WikiLeaks: the whistle-blower


As I was scouring the Web for a topic for today's post, I realized there is one common denominator in the usual websites I often visit.
One of the Big News in The Huffington Post and a top page story in CNN are still about WikiLeaks.
Apparently, this international non-profit media organization (WikiLeaks) is making waves in both political and business scenes around the world.

So far, this website has dropped numerous bombs in the last few years.
The document that the site first released in 2006 was signed by Sheikh Hassan Dahir Aweys, ordering that some Somali government officials be assassinated.
After a year, The Guardian featured a front page story about the corrupt ways of former Kenyan leader Daniel arap Moi.
More documents were leaked as years passed, from Sarah Palin's hacked yahoo account to some logs/ documents regarding Afghanistan/ Iraq.
The most recent explosion was the disclosure of numerous U.S. diplomatic cables.
Yahoo gave the top 10 revelations from the WikiLeaks cables in this post:

In this event, some would ask where is the boundary of freedom of press?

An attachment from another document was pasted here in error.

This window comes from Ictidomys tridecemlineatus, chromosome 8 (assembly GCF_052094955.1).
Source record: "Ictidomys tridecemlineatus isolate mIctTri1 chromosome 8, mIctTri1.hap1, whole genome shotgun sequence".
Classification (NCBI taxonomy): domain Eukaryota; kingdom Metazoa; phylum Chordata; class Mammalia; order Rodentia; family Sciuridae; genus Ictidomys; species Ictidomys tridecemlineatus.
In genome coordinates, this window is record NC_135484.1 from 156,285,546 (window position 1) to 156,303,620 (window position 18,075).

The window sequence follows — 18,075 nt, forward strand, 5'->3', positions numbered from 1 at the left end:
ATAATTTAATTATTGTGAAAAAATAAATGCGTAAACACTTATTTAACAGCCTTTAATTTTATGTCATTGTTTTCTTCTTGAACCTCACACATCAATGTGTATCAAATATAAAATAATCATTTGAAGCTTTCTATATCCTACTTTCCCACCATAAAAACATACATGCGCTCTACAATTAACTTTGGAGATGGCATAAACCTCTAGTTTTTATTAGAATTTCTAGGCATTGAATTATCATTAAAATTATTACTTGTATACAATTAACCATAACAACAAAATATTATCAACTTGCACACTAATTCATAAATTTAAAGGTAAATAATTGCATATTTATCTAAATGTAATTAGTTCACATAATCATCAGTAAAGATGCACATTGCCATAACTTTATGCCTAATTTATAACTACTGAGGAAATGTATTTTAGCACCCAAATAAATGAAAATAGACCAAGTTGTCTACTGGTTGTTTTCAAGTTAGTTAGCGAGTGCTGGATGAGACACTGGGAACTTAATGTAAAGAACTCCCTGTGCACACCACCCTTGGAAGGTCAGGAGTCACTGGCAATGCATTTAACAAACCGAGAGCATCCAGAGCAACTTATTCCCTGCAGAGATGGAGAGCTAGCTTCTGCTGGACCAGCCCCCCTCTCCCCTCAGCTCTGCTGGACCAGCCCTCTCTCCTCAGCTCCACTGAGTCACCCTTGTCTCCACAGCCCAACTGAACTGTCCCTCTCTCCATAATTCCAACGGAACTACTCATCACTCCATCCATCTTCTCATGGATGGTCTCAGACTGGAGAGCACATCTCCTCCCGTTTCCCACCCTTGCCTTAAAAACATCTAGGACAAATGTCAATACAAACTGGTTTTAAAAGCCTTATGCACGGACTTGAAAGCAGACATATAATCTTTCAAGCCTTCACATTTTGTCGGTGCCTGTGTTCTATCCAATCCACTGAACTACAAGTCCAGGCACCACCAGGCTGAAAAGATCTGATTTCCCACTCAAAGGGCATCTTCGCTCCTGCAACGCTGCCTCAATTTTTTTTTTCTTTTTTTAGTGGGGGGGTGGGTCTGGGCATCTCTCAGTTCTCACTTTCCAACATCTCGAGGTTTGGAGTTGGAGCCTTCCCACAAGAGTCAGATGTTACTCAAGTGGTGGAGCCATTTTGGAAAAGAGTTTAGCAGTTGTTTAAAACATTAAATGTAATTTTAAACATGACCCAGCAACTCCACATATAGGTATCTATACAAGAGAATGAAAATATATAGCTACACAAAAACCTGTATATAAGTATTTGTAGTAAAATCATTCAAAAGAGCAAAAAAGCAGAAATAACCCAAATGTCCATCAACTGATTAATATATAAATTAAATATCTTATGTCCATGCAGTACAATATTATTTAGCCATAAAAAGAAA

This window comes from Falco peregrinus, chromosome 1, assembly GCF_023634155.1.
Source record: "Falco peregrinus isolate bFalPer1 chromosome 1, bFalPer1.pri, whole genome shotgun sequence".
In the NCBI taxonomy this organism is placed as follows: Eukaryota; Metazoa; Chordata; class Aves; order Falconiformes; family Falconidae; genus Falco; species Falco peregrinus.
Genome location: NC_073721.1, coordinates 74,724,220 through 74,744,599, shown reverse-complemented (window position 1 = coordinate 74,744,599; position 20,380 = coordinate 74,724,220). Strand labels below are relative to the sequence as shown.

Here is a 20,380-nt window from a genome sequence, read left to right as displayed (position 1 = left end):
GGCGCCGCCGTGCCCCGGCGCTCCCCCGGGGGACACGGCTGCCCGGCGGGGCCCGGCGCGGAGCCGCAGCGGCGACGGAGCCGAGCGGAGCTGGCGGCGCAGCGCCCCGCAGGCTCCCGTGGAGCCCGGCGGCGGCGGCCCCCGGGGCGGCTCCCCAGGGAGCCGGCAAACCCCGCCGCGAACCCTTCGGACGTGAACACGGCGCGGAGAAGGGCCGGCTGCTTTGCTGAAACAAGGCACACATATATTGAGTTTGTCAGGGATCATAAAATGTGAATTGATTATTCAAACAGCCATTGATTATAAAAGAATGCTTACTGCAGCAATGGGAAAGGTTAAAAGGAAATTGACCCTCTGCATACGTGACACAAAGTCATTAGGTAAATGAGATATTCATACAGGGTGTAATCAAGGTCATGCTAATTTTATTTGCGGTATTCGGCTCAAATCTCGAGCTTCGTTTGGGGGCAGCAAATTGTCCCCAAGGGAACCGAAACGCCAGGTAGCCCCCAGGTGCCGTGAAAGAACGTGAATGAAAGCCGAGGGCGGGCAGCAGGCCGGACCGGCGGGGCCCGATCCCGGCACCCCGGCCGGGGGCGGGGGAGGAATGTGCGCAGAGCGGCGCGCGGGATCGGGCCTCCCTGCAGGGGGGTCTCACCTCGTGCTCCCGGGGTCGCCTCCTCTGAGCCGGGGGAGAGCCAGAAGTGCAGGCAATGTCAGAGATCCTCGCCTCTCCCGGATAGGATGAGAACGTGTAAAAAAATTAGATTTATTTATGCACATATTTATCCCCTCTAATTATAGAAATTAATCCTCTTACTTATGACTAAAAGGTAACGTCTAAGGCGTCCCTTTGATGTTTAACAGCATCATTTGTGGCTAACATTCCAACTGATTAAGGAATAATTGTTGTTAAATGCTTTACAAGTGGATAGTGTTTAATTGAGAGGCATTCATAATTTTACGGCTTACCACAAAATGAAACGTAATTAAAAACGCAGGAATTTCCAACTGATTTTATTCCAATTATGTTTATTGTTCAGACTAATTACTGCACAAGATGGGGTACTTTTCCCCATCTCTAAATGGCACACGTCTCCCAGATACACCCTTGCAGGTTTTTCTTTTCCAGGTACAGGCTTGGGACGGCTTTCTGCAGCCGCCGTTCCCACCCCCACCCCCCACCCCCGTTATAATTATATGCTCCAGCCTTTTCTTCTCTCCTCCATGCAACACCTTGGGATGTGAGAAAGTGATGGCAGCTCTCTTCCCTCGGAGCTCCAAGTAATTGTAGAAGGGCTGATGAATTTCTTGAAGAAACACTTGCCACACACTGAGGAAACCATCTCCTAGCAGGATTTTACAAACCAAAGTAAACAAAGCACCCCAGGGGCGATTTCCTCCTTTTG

Should all news and information be opened to the public?
We know that in some countries, journalists are restricted.

In the recently released Press Freedom Index 2010, the top nations in the list are from Northern Europe.
Finland, Iceland, Netherlands, Norway, Sweden and Switzerland share the top spot.
However, the bottom ten countries (where it's not good to be in the media industry) are Rwanda, Yemen, China, Sudan, Syria, Burma, Iran, Turkmenistan, North Korea and Eritrea.
Japan ranks 11th on the list with Denmark and Lithuania while the United States of America maintains 20th spot.

Upcoming leaks from the giant whistle-blower is making the US government plug holes all over.
For sure, other industries (such as the banking industry) are also on the scramble to keep everything under a tight lid.
We can just all wait for the next bomb to drop.

scour - search very carefully and thoroughly through an area, a document etc.
making waves - to cause problems
drop a bomb - to suddenly tell someone a shocking piece of news
hacked - to use a computer to enter someone else's computer system without their permission
disclosure - a secret that someone tells people or the act of telling this secret
cables - telegram
revelation - a surprising fact about someone or something that was previously secret but is now being made known
boundary - the highest or most extreme limit that something can reach or the limit of what is possible or acceptable
restricted - limited or controlled, especially by rules or laws
whistle-blower - someone who tells people in authority or the public about dishonest or illegal practices in business, government etc.
plug - to fill or block a hole
scramble - a situation in which something has to be done very quickly, with a lot of rushing around
keep a tight lid - to control a sitaution or to keep something secret, especially so that the situation does not become worse



Thanks for clicking.